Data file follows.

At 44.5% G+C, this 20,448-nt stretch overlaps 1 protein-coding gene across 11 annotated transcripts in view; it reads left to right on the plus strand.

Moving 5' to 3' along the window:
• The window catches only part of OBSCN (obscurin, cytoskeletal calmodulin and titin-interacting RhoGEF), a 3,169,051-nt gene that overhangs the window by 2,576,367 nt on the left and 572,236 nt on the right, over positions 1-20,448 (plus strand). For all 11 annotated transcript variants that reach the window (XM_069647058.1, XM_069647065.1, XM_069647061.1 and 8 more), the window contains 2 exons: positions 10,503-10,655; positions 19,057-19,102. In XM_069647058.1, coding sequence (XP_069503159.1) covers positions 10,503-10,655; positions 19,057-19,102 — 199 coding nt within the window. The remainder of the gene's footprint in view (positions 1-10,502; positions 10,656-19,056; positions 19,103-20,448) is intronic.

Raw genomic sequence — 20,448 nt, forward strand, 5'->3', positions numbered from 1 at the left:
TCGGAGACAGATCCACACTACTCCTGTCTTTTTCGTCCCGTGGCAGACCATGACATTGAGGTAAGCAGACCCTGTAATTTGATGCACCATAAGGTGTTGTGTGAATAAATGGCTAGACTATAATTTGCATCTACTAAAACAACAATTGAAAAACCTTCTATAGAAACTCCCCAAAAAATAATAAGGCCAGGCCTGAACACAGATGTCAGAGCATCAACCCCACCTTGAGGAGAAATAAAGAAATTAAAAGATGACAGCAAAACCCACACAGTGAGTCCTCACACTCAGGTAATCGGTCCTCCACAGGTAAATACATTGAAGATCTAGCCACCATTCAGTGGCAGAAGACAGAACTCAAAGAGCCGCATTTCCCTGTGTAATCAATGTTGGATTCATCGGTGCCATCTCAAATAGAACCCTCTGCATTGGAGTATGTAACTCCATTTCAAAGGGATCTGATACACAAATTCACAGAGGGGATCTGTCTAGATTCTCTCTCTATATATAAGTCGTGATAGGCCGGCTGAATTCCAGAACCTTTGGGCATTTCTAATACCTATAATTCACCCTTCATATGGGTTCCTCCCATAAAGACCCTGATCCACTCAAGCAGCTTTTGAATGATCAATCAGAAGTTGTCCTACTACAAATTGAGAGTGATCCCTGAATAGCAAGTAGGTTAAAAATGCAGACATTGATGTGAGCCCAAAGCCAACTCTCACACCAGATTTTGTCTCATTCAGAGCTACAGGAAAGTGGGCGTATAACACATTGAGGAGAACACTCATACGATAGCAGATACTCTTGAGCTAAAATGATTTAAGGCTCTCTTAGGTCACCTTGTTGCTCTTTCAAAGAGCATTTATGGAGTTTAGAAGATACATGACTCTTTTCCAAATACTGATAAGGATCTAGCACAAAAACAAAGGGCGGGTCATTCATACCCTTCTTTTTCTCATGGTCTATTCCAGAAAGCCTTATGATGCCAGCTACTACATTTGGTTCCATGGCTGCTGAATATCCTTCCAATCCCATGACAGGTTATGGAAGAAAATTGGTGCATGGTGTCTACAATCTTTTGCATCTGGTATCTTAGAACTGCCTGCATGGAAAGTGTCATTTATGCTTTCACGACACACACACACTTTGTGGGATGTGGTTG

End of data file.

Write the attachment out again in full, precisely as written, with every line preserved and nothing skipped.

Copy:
At 44.5% G+C, this 20,448-nt stretch overlaps 1 protein-coding gene across 11 annotated transcripts in view; it reads left to right on the plus strand.

Moving 5' to 3' along the window:
• The window catches only part of OBSCN (obscurin, cytoskeletal calmodulin and titin-interacting RhoGEF), a 3,169,051-nt gene that overhangs the window by 2,576,367 nt on the left and 572,236 nt on the right, over positions 1-20,448 (plus strand). For all 11 annotated transcript variants that reach the window (XM_069647058.1, XM_069647065.1, XM_069647061.1 and 8 more), the window contains 2 exons: positions 10,503-10,655; positions 19,057-19,102. In XM_069647058.1, coding sequence (XP_069503159.1) covers positions 10,503-10,655; positions 19,057-19,102 — 199 coding nt within the window. The remainder of the gene's footprint in view (positions 1-10,502; positions 10,656-19,056; positions 19,103-20,448) is intronic.

Raw genomic sequence — 20,448 nt, forward strand, 5'->3', positions numbered from 1 at the left:
TCGGAGACAGATCCACACTACTCCTGTCTTTTTCGTCCCGTGGCAGACCATGACATTGAGGTAAGCAGACCCTGTAATTTGATGCACCATAAGGTGTTGTGTGAATAAATGGCTAGACTATAATTTGCATCTACTAAAACAACAATTGAAAAACCTTCTATAGAAACTCCCCAAAAAATAATAAGGCCAGGCCTGAACACAGATGTCAGAGCATCAACCCCACCTTGAGGAGAAATAAAGAAATTAAAAGATGACAGCAAAACCCACACAGTGAGTCCTCACACTCAGGTAATCGGTCCTCCACAGGTAAATACATTGAAGATCTAGCCACCATTCAGTGGCAGAAGACAGAACTCAAAGAGCCGCATTTCCCTGTGTAATCAATGTTGGATTCATCGGTGCCATCTCAAATAGAACCCTCTGCATTGGAGTATGTAACTCCATTTCAAAGGGATCTGATACACAAATTCACAGAGGGGATCTGTCTAGATTCTCTCTCTATATATAAGTCGTGATAGGCCGGCTGAATTCCAGAACCTTTGGGCATTTCTAATACCTATAATTCACCCTTCATATGGGTTCCTCCCATAAAGACCCTGATCCACTCAAGCAGCTTTTGAATGATCAATCAGAAGTTGTCCTACTACAAATTGAGAGTGATCCCTGAATAGCAAGTAGGTTAAAAATGCAGACATTGATGTGAGCCCAAAGCCAACTCTCACACCAGATTTTGTCTCATTCAGAGCTACAGGAAAGTGGGCGTATAACACATTGAGGAGAACACTCATACGATAGCAGATACTCTTGAGCTAAAATGATTTAAGGCTCTCTTAGGTCACCTTGTTGCTCTTTCAAAGAGCATTTATGGAGTTTAGAAGATACATGACTCTTTTCCAAATACTGATAAGGATCTAGCACAAAAACAAAGGGCGGGTCATTCATACCCTTCTTTTTCTCATGGTCTATTCCAGAAAGCCTTATGATGCCAGCTACTACATTTGGTTCCATGGCTGCTGAATATCCTTCCAATCCCATGACAGGTTATGGAAGAAAATTGGTGCATGGTGTCTACAATCTTTTGCATCTGGTATCTTAGAACTGCCTGCATGGAAAGTGTCATTTATGCTTTCACGACACACACACACTTTGTGGGATGTGGTTG